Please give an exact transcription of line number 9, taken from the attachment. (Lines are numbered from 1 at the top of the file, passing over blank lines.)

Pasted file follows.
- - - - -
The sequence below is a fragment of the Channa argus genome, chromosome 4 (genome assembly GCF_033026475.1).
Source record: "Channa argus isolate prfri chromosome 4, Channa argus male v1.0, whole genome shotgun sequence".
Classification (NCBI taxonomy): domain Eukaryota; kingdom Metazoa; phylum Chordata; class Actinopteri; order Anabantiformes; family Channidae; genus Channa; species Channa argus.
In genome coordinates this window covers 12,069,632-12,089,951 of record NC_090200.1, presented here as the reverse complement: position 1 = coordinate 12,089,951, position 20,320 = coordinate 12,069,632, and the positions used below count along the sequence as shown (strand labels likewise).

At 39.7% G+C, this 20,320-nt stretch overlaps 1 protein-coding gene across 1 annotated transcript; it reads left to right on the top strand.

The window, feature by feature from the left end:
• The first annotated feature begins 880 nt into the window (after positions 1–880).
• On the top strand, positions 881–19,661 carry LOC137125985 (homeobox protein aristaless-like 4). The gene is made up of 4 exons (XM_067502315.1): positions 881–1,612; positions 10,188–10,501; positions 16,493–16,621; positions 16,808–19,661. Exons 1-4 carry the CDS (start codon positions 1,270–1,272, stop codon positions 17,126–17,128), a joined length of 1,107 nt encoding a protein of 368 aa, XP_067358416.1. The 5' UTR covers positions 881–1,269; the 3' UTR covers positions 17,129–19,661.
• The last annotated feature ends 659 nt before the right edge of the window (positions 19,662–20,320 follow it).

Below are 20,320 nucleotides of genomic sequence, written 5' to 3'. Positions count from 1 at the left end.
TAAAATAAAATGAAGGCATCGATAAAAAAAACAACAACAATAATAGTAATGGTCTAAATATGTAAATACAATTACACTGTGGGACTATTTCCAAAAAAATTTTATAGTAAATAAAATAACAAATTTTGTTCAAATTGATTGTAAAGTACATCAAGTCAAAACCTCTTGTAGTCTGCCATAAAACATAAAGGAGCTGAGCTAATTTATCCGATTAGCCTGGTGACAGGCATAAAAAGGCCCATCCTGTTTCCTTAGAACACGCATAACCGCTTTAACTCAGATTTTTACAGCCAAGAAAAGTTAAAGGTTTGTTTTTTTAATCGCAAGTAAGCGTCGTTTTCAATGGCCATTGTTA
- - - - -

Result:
• The last annotated feature ends 659 nt before the right edge of the window (positions 19,662–20,320 follow it).